Martin Thunman, CEO and co-founder of Crosser explains how edge solutions provide the necessary support for this data storage.
Gartner expects that by 2022 more than 50% of enterprise-generated data will be created and processed outside the traditional data centre or cloud. With the explosion of the Internet of Things (IoT), the amount of data devices collect is becoming so vast that it cannot all be stored and monitored in the cloud. This is why industry needs to invest in edge solutions. Martin Thunman, CEO and co-founder of low-code platform for streaming analytics, automation and integration for industrial IoT, Crosser, explains more.
As industry migrates its data to the cloud at an ever-quickening pace, sending every fragment of raw data, and from every single machine, will not deliver value. IoT technologies can benefit every industry – whether that’s connected cars, smart factories, or even retail environments. To get this data faster and in a more secure and cost-effective way, companies need to turn to edge computing.
On the edge
Low code and edge computing are two of the biggest current technology trends. At its basic level, edge computing brings data storage closer to the device where it’s being gathered.
An edge gateway, for example, can process data from an edge device, then send only the relevant data back through the cloud to reduce bandwidth needs.
Alternatively, it can send data back to the edge device to meet real-time application needs. Low code platforms increase productivity and bridge different departments and skill sets within an IoT project, enabling innovation for both developers and non-developers in the same environment.
Founded in 2016, Crosser describes its own platform as an interface that simplifies development, innovation and collaboration in its users’ internal teams. Its low code-based software handles analysis, automation and integration so that users do not have to send more data than necessary to the cloud.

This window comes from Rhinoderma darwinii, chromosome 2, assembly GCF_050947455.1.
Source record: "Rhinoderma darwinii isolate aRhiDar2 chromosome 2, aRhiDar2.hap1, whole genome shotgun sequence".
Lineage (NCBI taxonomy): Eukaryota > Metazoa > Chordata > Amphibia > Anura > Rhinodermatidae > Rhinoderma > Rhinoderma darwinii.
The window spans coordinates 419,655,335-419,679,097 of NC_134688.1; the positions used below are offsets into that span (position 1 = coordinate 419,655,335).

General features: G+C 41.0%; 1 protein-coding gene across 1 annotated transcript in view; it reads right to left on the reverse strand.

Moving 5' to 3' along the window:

Specifically, Crosser aims to provide edge solutions to the manufacturing industry. This is because, generally speaking, operations in manufacturing are complex and plant managers have access to a lot of data. But often they are unsure how to manage it.
Currently, only 32% of data available to enterprises is put to work. The remaining 68% goes unleveraged, according to research by Seagate Technologies. With so many connected assets, manufacturers see the value in collecting operational data. However, the raw data that’s collected is not providing the solution it was intended to offer – that of a decision-making engine.
A single machine creates a wealth of data at any given moment. Take, for example, a temperature sensor that constantly sends data that it is 19 degrees Celsius. The cloud doesn’t need to receive that data continually. Instead, manufacturing facilities need to be able to automatically structure data, and send only a relevant amount to the cloud.
Users can choose not to send data unless it has changed, or an average temperature recording is sent instead. If a facility handles such processes at the edge of networks, it is possible to send a value every 10 minutes instead of every second, which provides enormous data savings.
Organising this data, and taking what’s useful, will help plug the gap that’s causing manufacturing to fall behind in its digital development.
A bright future
Crosser was founded to help businesses handle their data at the edge of their networks. While this mission remains the same today, further investment is driving the company forwards.
Recently, a €3m investment from Japanese NTT Docomo Ventures and German Montan Ventures-Saar gave Crosser the opportunity to reach further into the Japanese and German markets, where the company intends to expand its operations.
NTT Docomo Ventures is the investment branch of the technology giant NTT Group, while Montan-Ventures-Saar is a venture capital company with roots in the Saarland steel industry in Germany. Currently, Crosser operates in over 20 countries. With this investment boost, the company hopes to expand its reach and develop stronger relationships in two high-potential regions. The funding will be used to develop the platform further, and partially build up a dealer network.
As a relatively new company that’s growing in an area of innovation, Crosser adapts a laser focus to stay ahead of competition. “We must assume that the technology we’re developing today will be in the hands of competitors in a few years’ time – and we need to continue to adapt to keep ahead’, says Crosser.
Industry is recognising that not all data needs to head up to the cloud and, with continued investment and innovation, Crosser is ready to support manufacturers as they start to do more with their data.